Charlie's Corner: Charles Rush

Compassion at the heart of all we do.

We take a close look at another of our Core Values this time – Compassion.

The Miriam Webster dictionary gives us a nice concise definition – “Compassion is the sympathetic consciousness of other’s distress together with a desire to alleviate it.”

At Community Homes we are focused on compassion when interacting with our residents. Being sensitive to the problems they face with daily living as they get older led us to establish a Resident Services Department several years ago. Our professional team communicates directly with residents and helps them with simple tasks like balancing a checkbook, to finding resources for medical related issues. This is a much-appreciated service, and the residents tell us so.

We now have 287 individual apartments in six Terrace Building and a duplex on Maple Street built for ambulatory disabled residents. While this may seem like “a lot”, the truth it is not nearly enough to satisfy the need we have identified. There is a waiting list for Community Homes residency that is approaching six years.

Our “desire to alleviate” this problem has led our Board and supporters in the community to act. Following up on the recent completion of the Maple Street duplex, we are underway with a plan to build the 23-unit Canal Street Affordable Housing Project. Our three-word mission – Compassionate Housing Solutions – drives us to help not only our aging population, but the ambulatory disabled and family units who are looking to us for help. There is still much to be done to complete our fundraising campaign for this project, but early results are very encouraging.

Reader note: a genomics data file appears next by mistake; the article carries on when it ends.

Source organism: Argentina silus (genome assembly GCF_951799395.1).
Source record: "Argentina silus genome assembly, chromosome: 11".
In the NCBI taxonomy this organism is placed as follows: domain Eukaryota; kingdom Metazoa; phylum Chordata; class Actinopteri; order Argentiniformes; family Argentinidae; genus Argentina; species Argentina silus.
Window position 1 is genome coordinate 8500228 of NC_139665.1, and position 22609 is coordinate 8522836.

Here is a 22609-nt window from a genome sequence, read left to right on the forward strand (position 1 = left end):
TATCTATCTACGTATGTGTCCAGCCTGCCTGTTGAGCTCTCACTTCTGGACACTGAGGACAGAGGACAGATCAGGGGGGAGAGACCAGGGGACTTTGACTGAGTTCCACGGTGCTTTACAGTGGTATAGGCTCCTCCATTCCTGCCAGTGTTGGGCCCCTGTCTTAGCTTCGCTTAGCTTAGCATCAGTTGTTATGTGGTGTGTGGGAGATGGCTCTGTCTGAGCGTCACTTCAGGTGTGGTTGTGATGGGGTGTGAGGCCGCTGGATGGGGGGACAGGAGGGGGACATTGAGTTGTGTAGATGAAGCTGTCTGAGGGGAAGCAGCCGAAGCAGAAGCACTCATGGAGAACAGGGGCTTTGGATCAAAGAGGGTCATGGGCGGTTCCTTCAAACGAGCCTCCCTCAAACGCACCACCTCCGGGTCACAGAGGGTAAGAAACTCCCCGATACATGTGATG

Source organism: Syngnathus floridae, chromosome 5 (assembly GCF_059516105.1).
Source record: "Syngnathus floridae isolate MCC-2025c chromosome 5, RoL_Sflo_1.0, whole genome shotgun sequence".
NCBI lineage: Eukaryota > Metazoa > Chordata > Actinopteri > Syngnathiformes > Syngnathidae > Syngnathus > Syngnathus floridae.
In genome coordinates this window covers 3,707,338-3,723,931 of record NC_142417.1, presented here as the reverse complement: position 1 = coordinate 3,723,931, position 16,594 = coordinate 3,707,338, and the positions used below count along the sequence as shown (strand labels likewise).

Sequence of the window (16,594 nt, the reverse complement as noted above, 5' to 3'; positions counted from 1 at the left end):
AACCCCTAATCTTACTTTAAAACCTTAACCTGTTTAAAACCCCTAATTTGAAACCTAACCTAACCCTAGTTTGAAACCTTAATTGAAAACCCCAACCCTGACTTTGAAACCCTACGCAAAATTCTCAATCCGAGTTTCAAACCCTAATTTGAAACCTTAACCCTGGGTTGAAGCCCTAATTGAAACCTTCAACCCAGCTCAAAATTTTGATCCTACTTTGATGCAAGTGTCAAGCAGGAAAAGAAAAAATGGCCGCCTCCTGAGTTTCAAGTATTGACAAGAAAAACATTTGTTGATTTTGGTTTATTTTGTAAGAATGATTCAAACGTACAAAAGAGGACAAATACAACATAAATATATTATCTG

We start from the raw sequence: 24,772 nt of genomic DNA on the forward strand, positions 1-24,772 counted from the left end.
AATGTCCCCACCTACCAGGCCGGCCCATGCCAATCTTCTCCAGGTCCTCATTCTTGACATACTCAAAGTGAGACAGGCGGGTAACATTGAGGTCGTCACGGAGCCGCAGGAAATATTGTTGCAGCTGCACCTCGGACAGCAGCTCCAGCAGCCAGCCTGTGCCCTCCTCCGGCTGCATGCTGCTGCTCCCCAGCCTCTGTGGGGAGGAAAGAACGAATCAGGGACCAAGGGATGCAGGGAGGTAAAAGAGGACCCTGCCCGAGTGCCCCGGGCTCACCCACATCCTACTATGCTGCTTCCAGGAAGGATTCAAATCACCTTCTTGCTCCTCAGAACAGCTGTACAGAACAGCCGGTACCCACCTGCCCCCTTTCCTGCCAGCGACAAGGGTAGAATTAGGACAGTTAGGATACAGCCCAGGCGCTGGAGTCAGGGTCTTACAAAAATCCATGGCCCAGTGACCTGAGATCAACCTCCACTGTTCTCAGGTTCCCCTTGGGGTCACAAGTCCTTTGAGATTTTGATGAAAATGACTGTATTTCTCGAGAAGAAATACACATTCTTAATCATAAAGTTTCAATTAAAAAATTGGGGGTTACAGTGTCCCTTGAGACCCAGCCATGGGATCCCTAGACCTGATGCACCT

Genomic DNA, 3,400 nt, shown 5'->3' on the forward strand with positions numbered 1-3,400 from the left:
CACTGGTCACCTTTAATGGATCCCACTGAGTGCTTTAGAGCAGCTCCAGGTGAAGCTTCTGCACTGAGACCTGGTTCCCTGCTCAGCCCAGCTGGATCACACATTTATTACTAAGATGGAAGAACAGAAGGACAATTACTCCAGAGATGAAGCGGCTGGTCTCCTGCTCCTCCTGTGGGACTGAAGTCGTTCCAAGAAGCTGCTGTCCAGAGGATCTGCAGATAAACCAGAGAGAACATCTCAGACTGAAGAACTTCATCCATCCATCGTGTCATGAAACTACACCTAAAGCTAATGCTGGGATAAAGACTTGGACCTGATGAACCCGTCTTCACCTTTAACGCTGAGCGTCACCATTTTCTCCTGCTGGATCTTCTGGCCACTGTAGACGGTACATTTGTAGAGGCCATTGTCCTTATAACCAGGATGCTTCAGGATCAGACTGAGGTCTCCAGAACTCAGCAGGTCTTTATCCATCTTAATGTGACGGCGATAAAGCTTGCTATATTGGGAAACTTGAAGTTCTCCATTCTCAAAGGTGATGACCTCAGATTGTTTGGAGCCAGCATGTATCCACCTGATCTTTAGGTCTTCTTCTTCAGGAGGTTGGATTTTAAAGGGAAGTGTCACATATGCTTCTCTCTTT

I consider it fortunate that we are in Lebanon County, Time, and time again, people in this community can be counted upon to come through with compassion. They are special.


Compassion for the health and well-being of the residents has led to a service called Life Emergency Access File (LEAF). Here is how it works:

Each resident completes a form with all pertinent medical information (sometimes with help from our Resident Services professionals). The file is affixed to a visible spot in the apartment, such as the refrigerator, in case of an emergency. The First Responder who makes the emergency call has immediate access to a copy of the file, which can be taken with the resident to the hospital. The original LEAF file remains in the apartment permanently. No other copies are made, which maintains security of the information.

We have had very positive feedback from First Aid and Safety Patrol, as well as from the Lebanon City Police and Fire Departments for this pro-active show of compassion for our resident community.

Police Chief Todd Breiner was particularly impressed. “I wish I had thought of this. I will definitely share the materials with my team.” he said.